Gov. Whitmer's state budget recommendation includes CMU funding increase


Gov. Gretchen Whitmer gives the State of the State Address Jan. 29, 2020, at the capitol building in Lansing, Michigan.

In Gov. Gretchen Whitmer's proposed fiscal year 2023 budget released earlier this week, she recommended Central Michigan University receive $98.1 million – a $10 million increase from fiscal year 2022.

On Feb. 9, State Budget Director Chris Harkins presented Whitmer's recommended budget to appropriators in the House and Senate. 

The next step is for the House and Senate to hold their own hearings with representatives from government agencies and the State Budget Office to testify. The two bodies then create their own bills. 

Finally, the House, Senate and Whitmer will craft a bill they agree on.

"We always ask that they try to come up with some kind of resolution in June, July before the students come back in the fall, but historically, it's been the end of September," said Toby Roth, CMU's associate vice president of government and external relations. "Generally, the (higher education) bill is one of the last bills to get worked out. It usually is the last week of September, so we've got a long way to go before we get any kind of true understanding of what they're going to do."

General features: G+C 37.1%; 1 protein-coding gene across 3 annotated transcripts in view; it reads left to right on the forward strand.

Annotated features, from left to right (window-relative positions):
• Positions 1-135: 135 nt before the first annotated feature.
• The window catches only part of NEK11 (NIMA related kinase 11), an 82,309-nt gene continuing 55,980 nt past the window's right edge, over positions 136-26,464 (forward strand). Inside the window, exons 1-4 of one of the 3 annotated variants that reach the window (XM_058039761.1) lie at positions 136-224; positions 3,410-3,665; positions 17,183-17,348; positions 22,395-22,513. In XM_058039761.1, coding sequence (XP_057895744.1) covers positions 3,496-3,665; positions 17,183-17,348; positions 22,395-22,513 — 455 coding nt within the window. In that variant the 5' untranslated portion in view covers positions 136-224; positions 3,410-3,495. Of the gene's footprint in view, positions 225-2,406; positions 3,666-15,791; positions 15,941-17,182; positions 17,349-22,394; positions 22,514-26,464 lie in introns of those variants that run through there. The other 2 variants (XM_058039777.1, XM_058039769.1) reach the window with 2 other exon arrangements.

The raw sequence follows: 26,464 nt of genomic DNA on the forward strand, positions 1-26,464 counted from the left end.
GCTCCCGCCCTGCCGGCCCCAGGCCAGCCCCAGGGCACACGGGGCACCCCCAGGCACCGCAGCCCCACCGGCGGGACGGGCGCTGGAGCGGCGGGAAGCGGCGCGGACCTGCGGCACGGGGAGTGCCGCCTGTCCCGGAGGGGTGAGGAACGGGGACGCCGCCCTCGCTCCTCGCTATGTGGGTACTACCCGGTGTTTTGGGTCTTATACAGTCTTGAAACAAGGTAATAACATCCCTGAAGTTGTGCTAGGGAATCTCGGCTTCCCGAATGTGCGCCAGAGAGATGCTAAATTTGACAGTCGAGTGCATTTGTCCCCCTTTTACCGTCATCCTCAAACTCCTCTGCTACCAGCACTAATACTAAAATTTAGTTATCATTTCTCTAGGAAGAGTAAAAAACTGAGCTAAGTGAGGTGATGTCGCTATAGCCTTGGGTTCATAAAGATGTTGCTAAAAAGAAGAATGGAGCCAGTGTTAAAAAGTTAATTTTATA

In addition to regular budget increases, Whitmer's recommendation included supplemental Infrastructure, Technology, Equipment and Maintenance Funding, which would provide a total of $200 million to Michigan public universities and community colleges, $8.9 million of it would go to CMU.

According to the State Budget Office, ITEM Funding can be used for:

  • Improvements to existing physical and technological infrastructure
  • Upgrades to facilities, equipment and technology needs
  • Projects to address deferred maintenance backlogs
  • Modernization of facilities for code compliance

The last time ITEM funding was included in the state's budget was for the 2000 fiscal year, in which CMU received nearly $1.5 million.

"In the two decades since university and community college facilities have grown and adapted to meet the needs of the 21st-century learning environment," the Feb. 9 State Budget Office press release states. "Yet, many of these facilities are showing their age and the demand for online learning capabilities has grown, exacerbated by the ever-shifting needs of the pandemic."

Roth said since CMU hasn't received the funding in so long, he is unsure how the university is expected to spend ITEM funding.

"I'm sure they'll have new requirements in order to spend those dollars, but that's something that they work out with the legislature," Roth said.